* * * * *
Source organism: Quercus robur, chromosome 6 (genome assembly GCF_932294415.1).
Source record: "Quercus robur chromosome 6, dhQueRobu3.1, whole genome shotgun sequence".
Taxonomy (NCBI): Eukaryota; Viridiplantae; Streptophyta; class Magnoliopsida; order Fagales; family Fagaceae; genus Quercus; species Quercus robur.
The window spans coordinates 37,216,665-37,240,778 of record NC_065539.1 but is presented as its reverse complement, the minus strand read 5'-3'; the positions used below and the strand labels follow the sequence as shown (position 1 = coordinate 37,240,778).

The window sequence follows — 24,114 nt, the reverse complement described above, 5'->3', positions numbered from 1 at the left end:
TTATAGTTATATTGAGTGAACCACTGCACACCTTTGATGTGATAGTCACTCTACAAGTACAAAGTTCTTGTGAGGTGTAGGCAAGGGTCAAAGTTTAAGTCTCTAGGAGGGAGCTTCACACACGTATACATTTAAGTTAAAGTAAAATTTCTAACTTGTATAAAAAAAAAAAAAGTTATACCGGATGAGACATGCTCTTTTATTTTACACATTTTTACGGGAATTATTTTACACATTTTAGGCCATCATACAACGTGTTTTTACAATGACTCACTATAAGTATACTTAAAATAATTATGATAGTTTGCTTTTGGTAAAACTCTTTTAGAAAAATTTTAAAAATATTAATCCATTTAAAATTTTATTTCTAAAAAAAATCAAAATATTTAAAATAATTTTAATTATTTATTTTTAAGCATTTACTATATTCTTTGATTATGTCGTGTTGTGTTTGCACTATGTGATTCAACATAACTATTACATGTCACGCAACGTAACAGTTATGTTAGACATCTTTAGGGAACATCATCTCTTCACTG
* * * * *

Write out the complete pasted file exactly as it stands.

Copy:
Source organism: Quercus robur, chromosome 6 (genome assembly GCF_932294415.1).
Source record: "Quercus robur chromosome 6, dhQueRobu3.1, whole genome shotgun sequence".
Taxonomy (NCBI): Eukaryota; Viridiplantae; Streptophyta; class Magnoliopsida; order Fagales; family Fagaceae; genus Quercus; species Quercus robur.
The window spans coordinates 37,216,665-37,240,778 of record NC_065539.1 but is presented as its reverse complement, the minus strand read 5'-3'; the positions used below and the strand labels follow the sequence as shown (position 1 = coordinate 37,240,778).

The window sequence follows — 24,114 nt, the reverse complement described above, 5'->3', positions numbered from 1 at the left end:
TTATAGTTATATTGAGTGAACCACTGCACACCTTTGATGTGATAGTCACTCTACAAGTACAAAGTTCTTGTGAGGTGTAGGCAAGGGTCAAAGTTTAAGTCTCTAGGAGGGAGCTTCACACACGTATACATTTAAGTTAAAGTAAAATTTCTAACTTGTATAAAAAAAAAAAAAGTTATACCGGATGAGACATGCTCTTTTATTTTACACATTTTTACGGGAATTATTTTACACATTTTAGGCCATCATACAACGTGTTTTTACAATGACTCACTATAAGTATACTTAAAATAATTATGATAGTTTGCTTTTGGTAAAACTCTTTTAGAAAAATTTTAAAAATATTAATCCATTTAAAATTTTATTTCTAAAAAAAATCAAAATATTTAAAATAATTTTAATTATTTATTTTTAAGCATTTACTATATTCTTTGATTATGTCGTGTTGTGTTTGCACTATGTGATTCAACATAACTATTACATGTCACGCAACGTAACAGTTATGTTAGACATCTTTAGGGAACATCATCTCTTCACTG